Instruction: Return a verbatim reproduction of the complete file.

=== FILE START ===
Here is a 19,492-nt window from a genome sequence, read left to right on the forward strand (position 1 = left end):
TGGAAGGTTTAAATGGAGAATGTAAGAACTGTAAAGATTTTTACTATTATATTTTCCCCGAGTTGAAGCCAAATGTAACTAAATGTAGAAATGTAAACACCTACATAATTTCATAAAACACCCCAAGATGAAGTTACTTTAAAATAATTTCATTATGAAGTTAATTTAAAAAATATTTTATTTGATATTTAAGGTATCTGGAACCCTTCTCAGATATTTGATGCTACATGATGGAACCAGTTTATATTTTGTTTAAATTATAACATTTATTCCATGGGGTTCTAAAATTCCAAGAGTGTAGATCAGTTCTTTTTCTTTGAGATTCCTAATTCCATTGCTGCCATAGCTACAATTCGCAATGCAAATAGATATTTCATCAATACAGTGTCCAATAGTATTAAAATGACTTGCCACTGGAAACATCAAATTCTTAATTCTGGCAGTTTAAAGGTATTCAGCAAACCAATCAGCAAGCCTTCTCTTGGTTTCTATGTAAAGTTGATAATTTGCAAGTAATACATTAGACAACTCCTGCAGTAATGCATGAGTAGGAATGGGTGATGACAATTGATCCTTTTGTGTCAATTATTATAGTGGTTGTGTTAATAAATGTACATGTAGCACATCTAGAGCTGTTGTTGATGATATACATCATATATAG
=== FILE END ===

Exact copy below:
Here is a 19,492-nt window from a genome sequence, read left to right on the forward strand (position 1 = left end):
TGGAAGGTTTAAATGGAGAATGTAAGAACTGTAAAGATTTTTACTATTATATTTTCCCCGAGTTGAAGCCAAATGTAACTAAATGTAGAAATGTAAACACCTACATAATTTCATAAAACACCCCAAGATGAAGTTACTTTAAAATAATTTCATTATGAAGTTAATTTAAAAAATATTTTATTTGATATTTAAGGTATCTGGAACCCTTCTCAGATATTTGATGCTACATGATGGAACCAGTTTATATTTTGTTTAAATTATAACATTTATTCCATGGGGTTCTAAAATTCCAAGAGTGTAGATCAGTTCTTTTTCTTTGAGATTCCTAATTCCATTGCTGCCATAGCTACAATTCGCAATGCAAATAGATATTTCATCAATACAGTGTCCAATAGTATTAAAATGACTTGCCACTGGAAACATCAAATTCTTAATTCTGGCAGTTTAAAGGTATTCAGCAAACCAATCAGCAAGCCTTCTCTTGGTTTCTATGTAAAGTTGATAATTTGCAAGTAATACATTAGACAACTCCTGCAGTAATGCATGAGTAGGAATGGGTGATGACAATTGATCCTTTTGTGTCAATTATTATAGTGGTTGTGTTAATAAATGTACATGTAGCACATCTAGAGCTGTTGTTGATGATATACATCATATATAG